Bedtime stories

By Klaus Döring

Well, I remember how often I started to whine when I had to go to bed. My goodness! Still being as happy as a sand boy, I only got one thing in mind. Stay up, stay up! My eyes were already quadrangular because of terrible tiredness, but I didn’t care!

Adult life at night must be really mysterious – and we kids shouldn’t be with them any time! Tears, screaming, up to six or seven times getting up, running to the living room, where “they” are still gathering together and enjoying!

I’ve never been blessed with the ability to fall asleep fast. I had to toss and turn and read my books for an hour, at least, before I could even attempt to get some shut-eye. Nowadays, it sometimes drives me up the wall when I have an early morning or a big meeting the next day, and all I can do is lie there.

Bedtime stories as a kid always helped me shorten that empty time between when I got in bed and when I fell asleep. But as I moved into adulthood, the fairytales and fables were replaced with social media and mindless scrolling. I know, I know, this does not help my inability to sleep. It’s hard to turn it off sometimes and sit in silence instead.

Every night, yes, but the most has been the so-called “siesta,” just another interruption of games and fun. During these times, in the second half of my life, I am happy to have the chance to take a nap – especially during weekends.

While we are still young(!), we don’t need a bed. The bed is only useful to cry out our love sicknesses – and later, to share again with a loved one.

And then? The time came we shared our bed with someone – whole days and nights under the same blanket. Better not get up anymore? Everything “important” happened in the bed: love nights, endless telephone calls, full of life and weary of life books, intimate breakfasts.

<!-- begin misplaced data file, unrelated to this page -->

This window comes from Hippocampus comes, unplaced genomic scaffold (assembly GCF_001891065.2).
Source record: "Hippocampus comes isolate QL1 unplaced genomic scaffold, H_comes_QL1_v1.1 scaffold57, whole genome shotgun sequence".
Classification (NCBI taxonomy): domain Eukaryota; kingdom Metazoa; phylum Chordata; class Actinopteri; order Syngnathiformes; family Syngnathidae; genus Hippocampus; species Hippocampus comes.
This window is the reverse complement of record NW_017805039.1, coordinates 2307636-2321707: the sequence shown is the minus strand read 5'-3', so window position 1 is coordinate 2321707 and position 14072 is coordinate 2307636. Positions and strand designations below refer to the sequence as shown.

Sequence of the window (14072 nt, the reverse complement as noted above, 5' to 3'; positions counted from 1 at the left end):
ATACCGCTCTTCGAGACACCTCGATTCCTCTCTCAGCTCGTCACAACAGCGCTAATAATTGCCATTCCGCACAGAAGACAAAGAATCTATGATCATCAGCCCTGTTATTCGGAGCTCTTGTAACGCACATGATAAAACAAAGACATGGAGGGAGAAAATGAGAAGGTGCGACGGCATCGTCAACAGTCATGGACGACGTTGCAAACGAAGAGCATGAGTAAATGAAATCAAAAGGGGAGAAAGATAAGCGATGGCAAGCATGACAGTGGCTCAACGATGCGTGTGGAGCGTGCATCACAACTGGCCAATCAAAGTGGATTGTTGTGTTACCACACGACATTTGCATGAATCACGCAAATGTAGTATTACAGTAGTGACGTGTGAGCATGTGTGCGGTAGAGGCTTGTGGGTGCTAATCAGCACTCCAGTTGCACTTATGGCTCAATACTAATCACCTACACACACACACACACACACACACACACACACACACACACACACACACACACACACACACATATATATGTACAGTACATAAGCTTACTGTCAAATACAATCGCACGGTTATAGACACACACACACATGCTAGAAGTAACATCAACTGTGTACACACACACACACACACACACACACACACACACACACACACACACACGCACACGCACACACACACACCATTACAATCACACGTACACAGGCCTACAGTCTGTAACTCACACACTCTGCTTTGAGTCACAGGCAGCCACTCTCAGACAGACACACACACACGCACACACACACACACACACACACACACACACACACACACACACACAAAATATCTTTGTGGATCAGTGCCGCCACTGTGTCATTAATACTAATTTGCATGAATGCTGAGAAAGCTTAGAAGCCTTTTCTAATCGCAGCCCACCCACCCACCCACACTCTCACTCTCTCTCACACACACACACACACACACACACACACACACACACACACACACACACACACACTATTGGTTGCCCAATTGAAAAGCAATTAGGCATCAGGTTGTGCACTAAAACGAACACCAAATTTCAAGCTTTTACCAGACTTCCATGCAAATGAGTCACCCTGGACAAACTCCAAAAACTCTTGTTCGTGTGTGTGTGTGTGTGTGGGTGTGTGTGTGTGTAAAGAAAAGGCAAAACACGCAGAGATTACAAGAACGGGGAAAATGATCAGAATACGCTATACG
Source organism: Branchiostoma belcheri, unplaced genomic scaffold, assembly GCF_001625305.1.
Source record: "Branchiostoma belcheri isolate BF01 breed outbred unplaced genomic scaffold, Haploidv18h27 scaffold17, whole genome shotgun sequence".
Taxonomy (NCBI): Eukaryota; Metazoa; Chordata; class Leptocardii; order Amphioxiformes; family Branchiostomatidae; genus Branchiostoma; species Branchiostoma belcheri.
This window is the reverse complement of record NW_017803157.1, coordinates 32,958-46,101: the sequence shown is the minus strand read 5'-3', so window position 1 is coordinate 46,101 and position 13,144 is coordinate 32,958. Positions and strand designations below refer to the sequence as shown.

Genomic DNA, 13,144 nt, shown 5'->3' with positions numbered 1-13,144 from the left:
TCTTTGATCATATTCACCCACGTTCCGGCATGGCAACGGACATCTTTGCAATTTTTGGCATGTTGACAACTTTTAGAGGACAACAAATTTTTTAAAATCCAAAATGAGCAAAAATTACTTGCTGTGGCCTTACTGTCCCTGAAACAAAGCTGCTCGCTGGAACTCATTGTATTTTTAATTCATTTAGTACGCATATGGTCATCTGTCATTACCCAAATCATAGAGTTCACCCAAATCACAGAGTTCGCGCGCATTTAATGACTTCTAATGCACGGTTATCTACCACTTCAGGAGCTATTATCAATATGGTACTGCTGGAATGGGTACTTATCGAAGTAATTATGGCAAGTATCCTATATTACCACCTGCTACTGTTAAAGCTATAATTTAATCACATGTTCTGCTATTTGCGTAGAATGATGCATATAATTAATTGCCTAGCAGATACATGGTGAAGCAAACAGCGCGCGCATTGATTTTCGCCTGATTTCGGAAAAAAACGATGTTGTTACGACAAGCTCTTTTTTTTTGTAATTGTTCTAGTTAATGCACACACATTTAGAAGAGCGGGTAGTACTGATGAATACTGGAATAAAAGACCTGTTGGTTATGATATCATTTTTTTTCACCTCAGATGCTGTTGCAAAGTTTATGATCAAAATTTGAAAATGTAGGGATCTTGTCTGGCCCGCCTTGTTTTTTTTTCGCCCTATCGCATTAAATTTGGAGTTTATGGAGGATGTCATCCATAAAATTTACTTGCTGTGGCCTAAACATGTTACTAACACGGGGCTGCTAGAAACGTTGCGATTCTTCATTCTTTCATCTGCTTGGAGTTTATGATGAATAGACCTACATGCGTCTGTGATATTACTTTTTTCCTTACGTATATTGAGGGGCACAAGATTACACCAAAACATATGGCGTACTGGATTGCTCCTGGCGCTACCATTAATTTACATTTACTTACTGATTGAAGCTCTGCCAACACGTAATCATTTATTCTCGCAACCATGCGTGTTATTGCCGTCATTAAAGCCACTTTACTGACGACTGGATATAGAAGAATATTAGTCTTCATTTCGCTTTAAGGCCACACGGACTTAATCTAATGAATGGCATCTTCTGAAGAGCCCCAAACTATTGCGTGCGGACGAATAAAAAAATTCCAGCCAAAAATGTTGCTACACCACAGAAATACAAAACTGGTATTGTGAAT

Then, the bed suddenly changed. It became a simple floor mattress while getting a massage to cure terrible back pain. I also remember an extendible couch and all those stupid ceremonious constructions such as “futon” or “waterbed.”

And then? Here we are in our special health bed with a body-friendly mattress and adjustable bed construction. Hey, if only I could lie down earlier! And then? We are in our luxurious unit called bed, and we can’t fall asleep because all thoughts of the day harass and haunt us! We roll from side to side and start counting stupid sheep: 898, 899, 900, 901 – sleep, NA LANG! Or continue counting.

Sometimes I envy Leonardo da Vinci  (Italian painter, scholar, and technician, 1452-1519), who only needed 15 minutes of sleep (but every four hours!). On the other hand, German physicist Albert Einstein (1879-1955) needed to sleep 12 total hours daily, to be able – as he said – to think and probably change the world.

Yes, if we become sick and have to stay in bed, we might start hating it – no wonder! And our deathbed might become one of the great clouds in heaven.

Our attitude regarding our bed changes occasionally, but it remains what it is: a bed! A bed in every apartment, in every house, in every hotel room, or in every guest room in a home.

Everything, even the world, may change, but there will always be a bed that lures, tempts, waits, and threatens. Our bed – a flight and escape from the castle, a safe and secure place.

If I had only known this at the age of 5 or 6!


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